There are many different forms of complementary, natural or holistic therapy, eg. osteopathy, aromatherapy, massage, reflexology, herbal remedies and nutritional therapy, to name just a few.
Currently there is little research into these approaches, particularly in their effect on M.E.
Some focus on specific areas, such as problems with pain, sleep or mood. Some are associated with an increased feeling of well-being. Others aim to treat the body and mind as a whole.
Many are based on different ideas about how the body works from orthodox medicine. Some use medical or medical sounding terms, but with different meanings.
It is helpful to think of any therapy outside of those prescribed by your doctor as ‘complementary’: to be used alongside, rather than instead of conventional treatment.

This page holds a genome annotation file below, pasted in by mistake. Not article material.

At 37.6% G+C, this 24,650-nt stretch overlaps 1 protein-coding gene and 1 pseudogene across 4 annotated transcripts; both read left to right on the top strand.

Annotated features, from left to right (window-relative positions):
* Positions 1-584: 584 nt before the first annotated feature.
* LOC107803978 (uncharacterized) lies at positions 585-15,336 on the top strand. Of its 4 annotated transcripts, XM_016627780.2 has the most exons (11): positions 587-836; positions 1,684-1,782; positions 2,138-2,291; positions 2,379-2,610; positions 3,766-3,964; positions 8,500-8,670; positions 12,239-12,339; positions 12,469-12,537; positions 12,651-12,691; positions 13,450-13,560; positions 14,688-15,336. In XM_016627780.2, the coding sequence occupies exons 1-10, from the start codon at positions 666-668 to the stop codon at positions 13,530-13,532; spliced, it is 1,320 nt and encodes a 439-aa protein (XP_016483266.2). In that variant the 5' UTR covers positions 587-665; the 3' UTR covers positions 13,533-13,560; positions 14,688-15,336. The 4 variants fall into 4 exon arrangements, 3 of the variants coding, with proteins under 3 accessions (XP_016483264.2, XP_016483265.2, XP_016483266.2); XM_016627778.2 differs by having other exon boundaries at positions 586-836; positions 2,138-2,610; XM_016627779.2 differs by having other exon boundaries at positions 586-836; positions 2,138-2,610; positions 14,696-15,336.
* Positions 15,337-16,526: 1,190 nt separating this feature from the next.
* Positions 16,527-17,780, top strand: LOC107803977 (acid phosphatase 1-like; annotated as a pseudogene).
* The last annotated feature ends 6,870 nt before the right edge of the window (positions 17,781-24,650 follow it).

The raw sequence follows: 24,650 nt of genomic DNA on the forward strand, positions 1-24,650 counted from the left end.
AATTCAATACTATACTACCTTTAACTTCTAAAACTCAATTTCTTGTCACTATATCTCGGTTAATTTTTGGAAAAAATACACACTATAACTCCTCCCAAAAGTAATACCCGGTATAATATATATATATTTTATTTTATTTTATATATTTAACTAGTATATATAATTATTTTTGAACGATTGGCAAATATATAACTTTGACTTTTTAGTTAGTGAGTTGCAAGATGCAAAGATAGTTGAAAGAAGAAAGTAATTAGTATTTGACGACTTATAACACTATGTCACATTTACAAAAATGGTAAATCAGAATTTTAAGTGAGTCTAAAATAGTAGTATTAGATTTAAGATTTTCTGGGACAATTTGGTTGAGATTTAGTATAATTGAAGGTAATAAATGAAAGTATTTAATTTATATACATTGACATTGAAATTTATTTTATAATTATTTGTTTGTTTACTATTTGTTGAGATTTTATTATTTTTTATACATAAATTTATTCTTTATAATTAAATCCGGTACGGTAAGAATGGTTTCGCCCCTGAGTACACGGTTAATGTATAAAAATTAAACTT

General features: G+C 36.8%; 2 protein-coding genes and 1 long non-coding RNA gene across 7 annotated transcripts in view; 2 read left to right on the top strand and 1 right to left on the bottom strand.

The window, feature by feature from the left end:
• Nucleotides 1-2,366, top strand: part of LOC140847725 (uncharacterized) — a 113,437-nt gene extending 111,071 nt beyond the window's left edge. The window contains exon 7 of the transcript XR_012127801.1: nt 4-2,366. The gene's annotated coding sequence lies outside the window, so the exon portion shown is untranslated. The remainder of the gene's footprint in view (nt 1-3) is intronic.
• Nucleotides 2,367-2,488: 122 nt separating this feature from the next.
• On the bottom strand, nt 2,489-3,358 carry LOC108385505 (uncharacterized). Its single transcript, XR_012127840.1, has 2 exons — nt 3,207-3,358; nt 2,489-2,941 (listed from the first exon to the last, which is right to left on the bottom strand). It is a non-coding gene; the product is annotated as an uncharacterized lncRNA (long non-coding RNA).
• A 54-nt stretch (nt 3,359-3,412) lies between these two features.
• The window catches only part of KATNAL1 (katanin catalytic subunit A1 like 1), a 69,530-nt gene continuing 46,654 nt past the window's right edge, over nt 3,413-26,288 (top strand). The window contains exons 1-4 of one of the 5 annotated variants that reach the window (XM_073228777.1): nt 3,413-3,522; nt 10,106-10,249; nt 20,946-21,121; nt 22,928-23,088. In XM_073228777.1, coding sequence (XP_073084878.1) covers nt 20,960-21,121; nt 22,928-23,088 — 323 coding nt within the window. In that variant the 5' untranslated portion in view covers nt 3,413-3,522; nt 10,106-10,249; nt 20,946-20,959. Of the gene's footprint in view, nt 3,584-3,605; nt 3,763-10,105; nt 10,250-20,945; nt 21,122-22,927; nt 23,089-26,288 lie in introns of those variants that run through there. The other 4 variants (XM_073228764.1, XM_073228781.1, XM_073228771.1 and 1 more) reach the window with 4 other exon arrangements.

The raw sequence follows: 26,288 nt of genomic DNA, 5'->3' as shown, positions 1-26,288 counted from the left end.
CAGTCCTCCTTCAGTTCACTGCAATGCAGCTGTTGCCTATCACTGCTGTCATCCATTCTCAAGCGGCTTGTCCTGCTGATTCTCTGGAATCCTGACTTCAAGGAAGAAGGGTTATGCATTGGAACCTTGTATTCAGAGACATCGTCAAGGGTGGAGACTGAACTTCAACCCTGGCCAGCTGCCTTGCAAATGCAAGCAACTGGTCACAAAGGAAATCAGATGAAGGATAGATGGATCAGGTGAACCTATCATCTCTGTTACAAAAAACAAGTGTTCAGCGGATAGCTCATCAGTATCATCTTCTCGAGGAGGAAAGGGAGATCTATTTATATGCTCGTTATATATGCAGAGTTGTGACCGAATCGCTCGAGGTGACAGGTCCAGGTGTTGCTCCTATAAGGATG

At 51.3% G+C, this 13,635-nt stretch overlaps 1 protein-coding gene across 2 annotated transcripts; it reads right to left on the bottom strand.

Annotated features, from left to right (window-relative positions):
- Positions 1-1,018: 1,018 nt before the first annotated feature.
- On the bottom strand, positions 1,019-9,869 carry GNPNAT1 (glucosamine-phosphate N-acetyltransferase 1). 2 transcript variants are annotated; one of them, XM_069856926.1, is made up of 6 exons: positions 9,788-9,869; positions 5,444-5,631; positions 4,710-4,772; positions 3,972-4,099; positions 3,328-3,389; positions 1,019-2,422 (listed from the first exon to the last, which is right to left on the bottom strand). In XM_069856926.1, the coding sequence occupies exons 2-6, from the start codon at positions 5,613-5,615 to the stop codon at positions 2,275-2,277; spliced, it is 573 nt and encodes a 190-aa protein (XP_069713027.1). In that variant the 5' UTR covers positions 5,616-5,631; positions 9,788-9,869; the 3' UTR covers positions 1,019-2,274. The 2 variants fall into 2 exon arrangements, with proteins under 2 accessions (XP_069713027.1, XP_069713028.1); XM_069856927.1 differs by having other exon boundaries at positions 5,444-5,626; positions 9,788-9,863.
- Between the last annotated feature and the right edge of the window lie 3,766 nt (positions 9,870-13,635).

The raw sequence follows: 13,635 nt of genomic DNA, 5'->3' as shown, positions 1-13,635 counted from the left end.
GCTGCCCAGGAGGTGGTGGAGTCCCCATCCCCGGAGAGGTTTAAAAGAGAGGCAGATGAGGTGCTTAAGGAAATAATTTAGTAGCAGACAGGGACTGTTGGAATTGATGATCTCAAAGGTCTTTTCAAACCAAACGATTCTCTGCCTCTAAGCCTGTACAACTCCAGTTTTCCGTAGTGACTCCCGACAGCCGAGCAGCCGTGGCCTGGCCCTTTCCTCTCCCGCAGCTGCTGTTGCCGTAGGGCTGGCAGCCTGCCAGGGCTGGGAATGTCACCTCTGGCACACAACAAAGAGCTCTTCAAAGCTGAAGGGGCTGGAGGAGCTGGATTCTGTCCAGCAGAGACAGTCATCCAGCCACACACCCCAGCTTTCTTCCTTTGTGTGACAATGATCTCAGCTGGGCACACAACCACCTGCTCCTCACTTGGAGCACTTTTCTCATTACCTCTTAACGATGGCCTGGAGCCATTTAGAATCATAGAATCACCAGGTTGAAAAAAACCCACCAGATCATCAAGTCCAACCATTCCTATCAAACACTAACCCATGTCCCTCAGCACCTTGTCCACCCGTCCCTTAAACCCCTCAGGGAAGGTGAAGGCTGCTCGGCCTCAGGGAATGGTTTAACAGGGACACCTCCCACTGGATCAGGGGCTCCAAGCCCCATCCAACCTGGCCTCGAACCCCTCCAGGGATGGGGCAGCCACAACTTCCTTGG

Some complementary therapies, such as homeopathy and acupuncture, may be available on the NHS. There are four NHS homeopathic hospitals in the UK.
Make sure you read our guidelines on using a private practitioner and consult your doctor about any new therapy, as some treatments may be harmful if taken with other medications, or if you are pregnant.
Read past articles about complementary/alternative approaches in our InterAction archive.